Last week we learned that Kamlesh “Paul” Pattni, one of Kenya’s wealthiest “men of business” (not like Uhuru, apparently, but very wealthy) had been the beneficiary of a big legal breakthrough as the media reported that High Court Justice Joseph Mbalu Mutava had ruled back in March that Pattni could not be prosecuted in the trial courts for the notorious Goldenberg corruption scandal.

“Judge defiant after clearing Pattni of Goldenberg scam”

The judge also observed that the report by Commission of Inquiry chaired by former Court of Appeal judge Samuel Bosire on the scandal on which the existing criminal case was anchored is flawed and that most witnesses had died or their memories have faded.

Pattni moved to the High Court in August last year seeking to quash the criminal proceedings at the magistrate’s court and stop the State from further criminal prosecution on the scandal estimated to have cost Kenya billions of shillings.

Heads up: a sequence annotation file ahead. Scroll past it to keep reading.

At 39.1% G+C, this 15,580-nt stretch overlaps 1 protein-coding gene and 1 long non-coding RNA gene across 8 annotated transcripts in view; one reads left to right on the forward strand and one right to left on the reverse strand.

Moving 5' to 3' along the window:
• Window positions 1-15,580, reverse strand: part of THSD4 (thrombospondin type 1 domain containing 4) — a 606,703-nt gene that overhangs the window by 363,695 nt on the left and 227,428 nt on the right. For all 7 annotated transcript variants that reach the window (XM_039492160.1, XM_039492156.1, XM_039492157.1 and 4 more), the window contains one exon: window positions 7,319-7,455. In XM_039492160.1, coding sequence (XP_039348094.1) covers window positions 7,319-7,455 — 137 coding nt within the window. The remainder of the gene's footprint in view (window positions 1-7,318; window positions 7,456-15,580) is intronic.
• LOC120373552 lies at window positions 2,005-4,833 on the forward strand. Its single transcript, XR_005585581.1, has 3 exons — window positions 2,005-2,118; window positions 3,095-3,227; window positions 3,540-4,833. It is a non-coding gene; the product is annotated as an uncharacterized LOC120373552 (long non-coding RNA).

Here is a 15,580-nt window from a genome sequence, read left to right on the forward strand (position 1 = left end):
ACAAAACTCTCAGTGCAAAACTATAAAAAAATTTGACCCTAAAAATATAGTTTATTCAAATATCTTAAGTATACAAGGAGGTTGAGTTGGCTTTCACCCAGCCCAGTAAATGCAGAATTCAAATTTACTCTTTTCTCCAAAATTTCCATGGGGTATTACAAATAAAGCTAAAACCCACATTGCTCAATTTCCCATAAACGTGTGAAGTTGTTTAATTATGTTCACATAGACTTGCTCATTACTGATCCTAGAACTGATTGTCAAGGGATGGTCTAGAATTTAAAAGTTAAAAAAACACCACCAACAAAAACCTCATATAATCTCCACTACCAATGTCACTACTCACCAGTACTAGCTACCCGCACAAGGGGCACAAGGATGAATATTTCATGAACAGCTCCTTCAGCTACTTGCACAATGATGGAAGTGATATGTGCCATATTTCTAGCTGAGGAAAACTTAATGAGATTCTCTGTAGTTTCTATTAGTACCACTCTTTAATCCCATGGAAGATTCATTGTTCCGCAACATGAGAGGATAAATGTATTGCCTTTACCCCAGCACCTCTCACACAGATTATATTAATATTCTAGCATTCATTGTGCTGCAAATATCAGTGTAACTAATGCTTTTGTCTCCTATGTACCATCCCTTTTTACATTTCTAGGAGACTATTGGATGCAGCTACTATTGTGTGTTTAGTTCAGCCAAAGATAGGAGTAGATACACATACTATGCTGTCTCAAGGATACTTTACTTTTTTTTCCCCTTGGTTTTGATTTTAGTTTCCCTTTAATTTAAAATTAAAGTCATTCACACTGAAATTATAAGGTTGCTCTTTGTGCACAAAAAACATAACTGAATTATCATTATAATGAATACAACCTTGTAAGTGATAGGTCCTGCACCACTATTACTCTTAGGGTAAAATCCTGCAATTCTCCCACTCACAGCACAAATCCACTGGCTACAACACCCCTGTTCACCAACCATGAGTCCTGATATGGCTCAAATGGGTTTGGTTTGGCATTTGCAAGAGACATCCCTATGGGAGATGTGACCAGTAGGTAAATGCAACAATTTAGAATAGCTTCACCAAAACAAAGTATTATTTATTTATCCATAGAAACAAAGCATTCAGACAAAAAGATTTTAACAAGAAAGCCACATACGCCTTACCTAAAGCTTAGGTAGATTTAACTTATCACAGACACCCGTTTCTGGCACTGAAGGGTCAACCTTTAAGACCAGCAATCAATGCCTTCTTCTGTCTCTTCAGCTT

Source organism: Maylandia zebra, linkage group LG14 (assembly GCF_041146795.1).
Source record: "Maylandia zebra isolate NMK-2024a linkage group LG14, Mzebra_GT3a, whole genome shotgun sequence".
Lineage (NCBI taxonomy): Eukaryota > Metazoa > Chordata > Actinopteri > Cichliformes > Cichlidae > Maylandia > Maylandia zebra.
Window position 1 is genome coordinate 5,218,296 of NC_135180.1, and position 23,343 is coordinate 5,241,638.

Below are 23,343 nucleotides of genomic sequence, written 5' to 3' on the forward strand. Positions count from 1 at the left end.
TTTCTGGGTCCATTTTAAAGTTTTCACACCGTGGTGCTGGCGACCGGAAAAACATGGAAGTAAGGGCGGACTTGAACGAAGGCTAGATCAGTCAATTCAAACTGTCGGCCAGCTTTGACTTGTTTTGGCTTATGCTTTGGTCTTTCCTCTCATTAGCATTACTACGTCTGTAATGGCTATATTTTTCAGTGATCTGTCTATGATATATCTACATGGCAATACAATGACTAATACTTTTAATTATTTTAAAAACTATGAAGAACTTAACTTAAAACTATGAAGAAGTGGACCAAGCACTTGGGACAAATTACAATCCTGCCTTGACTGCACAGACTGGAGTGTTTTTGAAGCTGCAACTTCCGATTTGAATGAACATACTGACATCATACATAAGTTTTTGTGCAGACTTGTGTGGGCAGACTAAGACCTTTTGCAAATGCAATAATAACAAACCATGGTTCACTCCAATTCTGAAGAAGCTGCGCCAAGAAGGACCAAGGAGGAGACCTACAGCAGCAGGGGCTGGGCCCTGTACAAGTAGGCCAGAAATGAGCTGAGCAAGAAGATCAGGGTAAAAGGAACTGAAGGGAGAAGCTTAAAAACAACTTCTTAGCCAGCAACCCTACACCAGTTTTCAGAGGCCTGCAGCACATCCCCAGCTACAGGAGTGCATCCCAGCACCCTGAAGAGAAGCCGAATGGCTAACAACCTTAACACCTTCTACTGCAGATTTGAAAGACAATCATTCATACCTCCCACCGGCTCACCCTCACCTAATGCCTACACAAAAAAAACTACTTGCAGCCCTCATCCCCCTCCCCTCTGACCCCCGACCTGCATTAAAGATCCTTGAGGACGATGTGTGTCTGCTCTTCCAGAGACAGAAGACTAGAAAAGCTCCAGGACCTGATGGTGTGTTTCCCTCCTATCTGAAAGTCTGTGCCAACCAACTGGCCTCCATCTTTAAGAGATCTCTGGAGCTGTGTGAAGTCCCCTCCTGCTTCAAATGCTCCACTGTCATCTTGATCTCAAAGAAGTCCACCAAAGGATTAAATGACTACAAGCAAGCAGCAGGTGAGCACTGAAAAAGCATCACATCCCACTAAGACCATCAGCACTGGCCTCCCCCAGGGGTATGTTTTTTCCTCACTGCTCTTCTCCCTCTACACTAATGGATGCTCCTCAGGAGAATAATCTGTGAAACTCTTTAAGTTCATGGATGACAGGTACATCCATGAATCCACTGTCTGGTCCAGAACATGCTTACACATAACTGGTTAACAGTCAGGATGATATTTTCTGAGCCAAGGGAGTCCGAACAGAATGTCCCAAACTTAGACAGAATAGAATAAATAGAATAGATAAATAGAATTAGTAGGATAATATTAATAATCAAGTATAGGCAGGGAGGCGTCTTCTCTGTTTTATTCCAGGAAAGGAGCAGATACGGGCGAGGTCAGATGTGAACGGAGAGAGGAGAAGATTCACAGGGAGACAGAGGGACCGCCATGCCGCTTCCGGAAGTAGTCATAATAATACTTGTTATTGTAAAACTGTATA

On Pattni’s prayer that the media be barred from reporting on the case, the judge said that the court could only intervene to set parameters of reporting to protect someone’s rights.

Last November, Justice Mutava’s conduct was put to question in a petition filed against him by Havi and Company Advocates on behalf of the International Centre for Policy and Conflict (ICPC). It sought to have the judge removed from office over his handling of the Pattni cases.

ICPC had argued that the whole matter had not been handled through the correct procedure and some court orders made were outside of the law.

The petitioner had faulted the judge’s handling of the case and accused him of being part of “an orchestrated cover-up to aid and abet Pattni’s criminal conduct”.

Justice Mutava was later transferred to Kericho from where he wrote the controversial judgment on Mr Pattni’ application for the case to be scrapped.